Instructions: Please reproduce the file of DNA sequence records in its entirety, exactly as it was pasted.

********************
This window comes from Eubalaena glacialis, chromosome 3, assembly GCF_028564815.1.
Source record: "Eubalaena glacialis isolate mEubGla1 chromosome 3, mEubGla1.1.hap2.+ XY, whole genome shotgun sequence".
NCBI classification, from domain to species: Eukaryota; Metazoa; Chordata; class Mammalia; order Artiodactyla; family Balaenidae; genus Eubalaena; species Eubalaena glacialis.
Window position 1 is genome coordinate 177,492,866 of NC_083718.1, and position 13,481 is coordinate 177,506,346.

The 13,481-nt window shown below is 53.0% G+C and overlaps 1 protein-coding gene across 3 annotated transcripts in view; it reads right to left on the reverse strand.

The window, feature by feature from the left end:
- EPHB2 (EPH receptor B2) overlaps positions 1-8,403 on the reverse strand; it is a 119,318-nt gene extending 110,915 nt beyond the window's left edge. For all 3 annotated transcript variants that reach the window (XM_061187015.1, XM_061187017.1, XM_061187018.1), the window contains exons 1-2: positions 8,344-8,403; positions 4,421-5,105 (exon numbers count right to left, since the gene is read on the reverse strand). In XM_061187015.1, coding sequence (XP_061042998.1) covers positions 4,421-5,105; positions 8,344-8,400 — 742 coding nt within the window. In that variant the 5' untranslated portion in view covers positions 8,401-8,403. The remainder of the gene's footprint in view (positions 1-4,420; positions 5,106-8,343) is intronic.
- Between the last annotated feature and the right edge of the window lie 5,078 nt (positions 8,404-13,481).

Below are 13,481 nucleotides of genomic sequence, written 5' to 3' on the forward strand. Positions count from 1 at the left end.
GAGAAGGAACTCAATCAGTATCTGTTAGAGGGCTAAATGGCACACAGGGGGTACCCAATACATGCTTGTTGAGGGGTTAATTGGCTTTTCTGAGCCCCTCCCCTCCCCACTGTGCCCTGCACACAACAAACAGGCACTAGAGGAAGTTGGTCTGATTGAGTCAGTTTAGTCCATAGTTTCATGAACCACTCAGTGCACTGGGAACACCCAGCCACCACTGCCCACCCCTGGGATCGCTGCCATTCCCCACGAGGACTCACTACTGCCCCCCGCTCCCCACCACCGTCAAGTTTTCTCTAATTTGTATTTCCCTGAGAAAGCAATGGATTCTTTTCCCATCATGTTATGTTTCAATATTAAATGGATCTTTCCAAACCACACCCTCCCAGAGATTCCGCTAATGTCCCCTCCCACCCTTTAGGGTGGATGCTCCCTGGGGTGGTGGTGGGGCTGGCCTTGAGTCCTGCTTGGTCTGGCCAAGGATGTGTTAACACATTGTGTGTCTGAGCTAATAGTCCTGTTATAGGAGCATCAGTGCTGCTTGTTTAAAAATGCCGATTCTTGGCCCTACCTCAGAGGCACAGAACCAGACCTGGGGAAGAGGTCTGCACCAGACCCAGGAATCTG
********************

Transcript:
This window comes from Eubalaena glacialis, chromosome 3, assembly GCF_028564815.1.
Source record: "Eubalaena glacialis isolate mEubGla1 chromosome 3, mEubGla1.1.hap2.+ XY, whole genome shotgun sequence".
NCBI classification, from domain to species: Eukaryota; Metazoa; Chordata; class Mammalia; order Artiodactyla; family Balaenidae; genus Eubalaena; species Eubalaena glacialis.
Window position 1 is genome coordinate 177,492,866 of NC_083718.1, and position 13,481 is coordinate 177,506,346.

The 13,481-nt window shown below is 53.0% G+C and overlaps 1 protein-coding gene across 3 annotated transcripts in view; it reads right to left on the reverse strand.

The window, feature by feature from the left end:
- EPHB2 (EPH receptor B2) overlaps positions 1-8,403 on the reverse strand; it is a 119,318-nt gene extending 110,915 nt beyond the window's left edge. For all 3 annotated transcript variants that reach the window (XM_061187015.1, XM_061187017.1, XM_061187018.1), the window contains exons 1-2: positions 8,344-8,403; positions 4,421-5,105 (exon numbers count right to left, since the gene is read on the reverse strand). In XM_061187015.1, coding sequence (XP_061042998.1) covers positions 4,421-5,105; positions 8,344-8,400 — 742 coding nt within the window. In that variant the 5' untranslated portion in view covers positions 8,401-8,403. The remainder of the gene's footprint in view (positions 1-4,420; positions 5,106-8,343) is intronic.
- Between the last annotated feature and the right edge of the window lie 5,078 nt (positions 8,404-13,481).

Below are 13,481 nucleotides of genomic sequence, written 5' to 3' on the forward strand. Positions count from 1 at the left end.
GAGAAGGAACTCAATCAGTATCTGTTAGAGGGCTAAATGGCACACAGGGGGTACCCAATACATGCTTGTTGAGGGGTTAATTGGCTTTTCTGAGCCCCTCCCCTCCCCACTGTGCCCTGCACACAACAAACAGGCACTAGAGGAAGTTGGTCTGATTGAGTCAGTTTAGTCCATAGTTTCATGAACCACTCAGTGCACTGGGAACACCCAGCCACCACTGCCCACCCCTGGGATCGCTGCCATTCCCCACGAGGACTCACTACTGCCCCCCGCTCCCCACCACCGTCAAGTTTTCTCTAATTTGTATTTCCCTGAGAAAGCAATGGATTCTTTTCCCATCATGTTATGTTTCAATATTAAATGGATCTTTCCAAACCACACCCTCCCAGAGATTCCGCTAATGTCCCCTCCCACCCTTTAGGGTGGATGCTCCCTGGGGTGGTGGTGGGGCTGGCCTTGAGTCCTGCTTGGTCTGGCCAAGGATGTGTTAACACATTGTGTGTCTGAGCTAATAGTCCTGTTATAGGAGCATCAGTGCTGCTTGTTTAAAAATGCCGATTCTTGGCCCTACCTCAGAGGCACAGAACCAGACCTGGGGAAGAGGTCTGCACCAGACCCAGGAATCTG